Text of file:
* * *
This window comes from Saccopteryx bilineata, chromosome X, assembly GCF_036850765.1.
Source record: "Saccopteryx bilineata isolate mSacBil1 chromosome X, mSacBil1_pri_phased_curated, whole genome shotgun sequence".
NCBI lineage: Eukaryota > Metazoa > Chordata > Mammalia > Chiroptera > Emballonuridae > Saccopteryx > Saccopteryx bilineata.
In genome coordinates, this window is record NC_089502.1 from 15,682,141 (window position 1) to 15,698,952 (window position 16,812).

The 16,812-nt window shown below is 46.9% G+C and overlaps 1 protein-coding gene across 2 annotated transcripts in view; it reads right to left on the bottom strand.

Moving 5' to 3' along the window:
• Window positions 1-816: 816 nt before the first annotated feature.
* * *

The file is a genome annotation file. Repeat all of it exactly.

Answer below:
This window comes from Saccopteryx bilineata, chromosome X, assembly GCF_036850765.1.
Source record: "Saccopteryx bilineata isolate mSacBil1 chromosome X, mSacBil1_pri_phased_curated, whole genome shotgun sequence".
NCBI lineage: Eukaryota > Metazoa > Chordata > Mammalia > Chiroptera > Emballonuridae > Saccopteryx > Saccopteryx bilineata.
In genome coordinates, this window is record NC_089502.1 from 15,682,141 (window position 1) to 15,698,952 (window position 16,812).

The 16,812-nt window shown below is 46.9% G+C and overlaps 1 protein-coding gene across 2 annotated transcripts in view; it reads right to left on the bottom strand.

Moving 5' to 3' along the window:
• Window positions 1-816: 816 nt before the first annotated feature.